Holidays are also taken to keep up with peer pressure. Children too want to showcase to their friends where they had been for vacations. Pity they have to bear insensitive comments if they have not been to a worthy location that can talk of social status and interests. Mountaineering, skiing, swimming, snorkeling, spending a holiday amidst wildlife, all display affordability and financial place.

Jam-packed holidays

It seems that the warm days of ‘doing nothing’ but lazing around are replaced by whole lot of activities to be done during a vacation. There are also quite a handful who have jumped into the bandwagon of choosing itinerary-packed holidays, with their sightseeing activities planned from sunrise to sunset. Some even plan in a minute-to-minute style to make sure every moment is utilized to its fullest. It is all “here today, there tomorrow”!

Holidays, every now and then 

Our lives have become so stressed-out that we constantly long for vacations. We look up travel destinations among glossy magazines, soak it up by watching travel shows, read it up on internet in the promise leisure and peace of mind. Interestingly, holidays have also become instantaneous in the sense they are taken at the spur of the moment- thanks to instant information available on the net and company of adventurous friends who are game for spontaneous trips.

Want to have a real holiday?

* Do not have expectations of a ‘perfect holiday’. It’s about forgetting your worries and trying to live each moment as it comes.

*Do not try to go for holidays only to talk about it to others. Instead try to go for those destinations that would actually make you feel blessed for being on a holiday. It need not be a fancy destination at a fancy price. Remember not all good things come at a price.

* Leave your gadgets behind if possible for a single trip at least in a year. This includes your laptop, and official mobile phones, and even the camera (if you can).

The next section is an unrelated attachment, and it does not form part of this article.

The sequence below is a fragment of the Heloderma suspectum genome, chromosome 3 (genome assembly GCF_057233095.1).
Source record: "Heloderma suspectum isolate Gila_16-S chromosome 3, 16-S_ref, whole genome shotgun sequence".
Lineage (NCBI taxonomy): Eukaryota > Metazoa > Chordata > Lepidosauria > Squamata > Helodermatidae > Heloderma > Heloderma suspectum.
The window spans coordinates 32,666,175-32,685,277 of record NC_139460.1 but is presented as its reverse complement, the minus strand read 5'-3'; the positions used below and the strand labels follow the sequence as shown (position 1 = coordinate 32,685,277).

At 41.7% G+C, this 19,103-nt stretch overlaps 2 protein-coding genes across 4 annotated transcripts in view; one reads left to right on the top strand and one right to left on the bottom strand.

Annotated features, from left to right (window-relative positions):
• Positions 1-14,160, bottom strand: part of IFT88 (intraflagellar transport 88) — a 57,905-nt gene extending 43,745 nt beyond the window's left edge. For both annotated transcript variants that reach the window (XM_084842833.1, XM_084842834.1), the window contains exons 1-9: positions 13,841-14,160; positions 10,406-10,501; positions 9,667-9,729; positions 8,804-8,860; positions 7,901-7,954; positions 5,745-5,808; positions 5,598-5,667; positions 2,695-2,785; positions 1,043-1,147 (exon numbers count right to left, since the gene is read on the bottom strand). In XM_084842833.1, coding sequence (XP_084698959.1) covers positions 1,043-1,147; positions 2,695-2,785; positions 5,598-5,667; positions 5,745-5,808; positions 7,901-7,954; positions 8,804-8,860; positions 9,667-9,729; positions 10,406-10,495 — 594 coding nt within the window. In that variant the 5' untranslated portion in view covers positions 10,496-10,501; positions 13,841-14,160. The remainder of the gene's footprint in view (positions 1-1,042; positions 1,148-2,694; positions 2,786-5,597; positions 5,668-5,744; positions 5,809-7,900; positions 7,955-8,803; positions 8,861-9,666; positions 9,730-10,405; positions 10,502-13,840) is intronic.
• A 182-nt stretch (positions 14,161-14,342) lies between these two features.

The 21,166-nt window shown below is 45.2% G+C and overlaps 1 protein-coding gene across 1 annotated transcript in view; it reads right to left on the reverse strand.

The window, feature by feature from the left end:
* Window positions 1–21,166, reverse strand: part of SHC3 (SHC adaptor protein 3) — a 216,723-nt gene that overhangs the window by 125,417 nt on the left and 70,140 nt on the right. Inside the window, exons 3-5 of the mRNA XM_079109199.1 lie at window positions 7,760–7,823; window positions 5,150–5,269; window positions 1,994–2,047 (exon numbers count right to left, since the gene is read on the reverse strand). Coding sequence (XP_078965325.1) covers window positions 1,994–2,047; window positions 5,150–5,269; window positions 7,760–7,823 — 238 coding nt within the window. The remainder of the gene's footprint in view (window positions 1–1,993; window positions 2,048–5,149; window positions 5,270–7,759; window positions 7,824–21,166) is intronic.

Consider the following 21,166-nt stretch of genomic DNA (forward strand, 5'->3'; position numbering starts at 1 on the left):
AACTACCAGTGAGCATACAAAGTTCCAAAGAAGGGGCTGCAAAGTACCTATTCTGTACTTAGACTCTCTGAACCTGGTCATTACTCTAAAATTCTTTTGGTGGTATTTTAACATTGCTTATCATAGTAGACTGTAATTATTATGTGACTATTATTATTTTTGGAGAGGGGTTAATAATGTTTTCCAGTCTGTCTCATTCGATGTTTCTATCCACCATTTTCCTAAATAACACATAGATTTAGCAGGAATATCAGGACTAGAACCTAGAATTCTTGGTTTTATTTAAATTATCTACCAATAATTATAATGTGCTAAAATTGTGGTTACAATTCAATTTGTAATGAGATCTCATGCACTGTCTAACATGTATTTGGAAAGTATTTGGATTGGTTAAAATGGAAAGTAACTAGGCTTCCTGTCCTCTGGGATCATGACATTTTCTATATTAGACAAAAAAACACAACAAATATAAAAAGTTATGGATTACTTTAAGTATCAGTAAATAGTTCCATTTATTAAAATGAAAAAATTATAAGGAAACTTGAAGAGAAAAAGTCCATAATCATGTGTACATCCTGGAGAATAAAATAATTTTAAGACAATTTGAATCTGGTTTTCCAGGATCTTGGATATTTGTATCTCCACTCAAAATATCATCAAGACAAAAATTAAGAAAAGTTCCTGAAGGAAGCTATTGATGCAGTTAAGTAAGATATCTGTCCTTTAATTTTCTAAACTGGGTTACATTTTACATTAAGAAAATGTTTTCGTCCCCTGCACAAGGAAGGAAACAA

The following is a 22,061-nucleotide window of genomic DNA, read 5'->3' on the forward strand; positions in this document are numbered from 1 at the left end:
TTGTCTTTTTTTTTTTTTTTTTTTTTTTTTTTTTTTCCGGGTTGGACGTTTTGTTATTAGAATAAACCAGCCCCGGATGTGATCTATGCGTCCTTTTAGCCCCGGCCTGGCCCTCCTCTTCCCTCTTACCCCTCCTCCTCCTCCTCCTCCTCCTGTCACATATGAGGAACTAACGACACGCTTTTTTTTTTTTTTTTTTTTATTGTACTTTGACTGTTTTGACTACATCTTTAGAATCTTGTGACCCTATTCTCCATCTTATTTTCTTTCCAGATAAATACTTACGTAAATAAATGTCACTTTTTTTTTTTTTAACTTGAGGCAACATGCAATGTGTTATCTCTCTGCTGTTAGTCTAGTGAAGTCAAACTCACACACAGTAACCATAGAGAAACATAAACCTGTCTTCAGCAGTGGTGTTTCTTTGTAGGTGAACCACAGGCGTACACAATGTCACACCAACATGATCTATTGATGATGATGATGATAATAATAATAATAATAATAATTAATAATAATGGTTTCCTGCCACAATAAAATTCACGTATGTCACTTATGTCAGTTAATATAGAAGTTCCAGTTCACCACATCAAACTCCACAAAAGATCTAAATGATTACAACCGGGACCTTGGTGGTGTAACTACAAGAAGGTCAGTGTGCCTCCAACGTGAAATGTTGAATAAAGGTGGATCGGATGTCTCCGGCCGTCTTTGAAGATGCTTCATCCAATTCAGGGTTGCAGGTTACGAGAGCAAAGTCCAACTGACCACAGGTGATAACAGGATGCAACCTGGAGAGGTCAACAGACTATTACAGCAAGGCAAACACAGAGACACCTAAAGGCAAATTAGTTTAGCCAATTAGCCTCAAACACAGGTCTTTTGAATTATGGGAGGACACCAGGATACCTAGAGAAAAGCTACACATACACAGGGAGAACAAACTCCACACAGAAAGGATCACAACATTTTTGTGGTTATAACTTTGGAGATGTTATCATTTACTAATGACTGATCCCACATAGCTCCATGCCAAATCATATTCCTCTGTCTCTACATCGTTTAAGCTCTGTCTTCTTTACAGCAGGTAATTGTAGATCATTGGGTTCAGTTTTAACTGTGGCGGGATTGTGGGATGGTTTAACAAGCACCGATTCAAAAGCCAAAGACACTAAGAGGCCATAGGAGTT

* Make sure you allow enough time for the quiet moments. The recuperative powers of ‘doing nothing’ while on holidays are underrated.

* Try to go for a solo trip. Be alone in a place that will make you feel good without the baggage of communication tools, or having to tend to the needs of others around you.

* Treasure your experiences in handwritten memoirs, blogs, pictures, and videos. But it need not be shared with others…not necessarily always.

Link to the article- (Wonder why the article (online edition) doesn’t show the author name. Thankfully it is seen in the print one!)

Would you take the leap?

Are you yet to find yours or are you yet to take the plunge? Finding their calling in life can be quite a task for many. But for those who have it figured out, answering the call can turn their life around for the better, reckons Reshma Krishnamurthy Sharma.

“Whatever course you decide upon, there is always someone to tell you
that you are wrong. There are always difficulties arising which tempt you to believe that your critics are right. To map out a course of action and follow it to an end requires courage.”  – Ralph Waldo Emerson

Discouragement, fear of failure, criticism are bound to be showered on those who choose a varied and even unacceptable route. But those who have really found their calling, linger on… Regardless of whether they have a support system or not…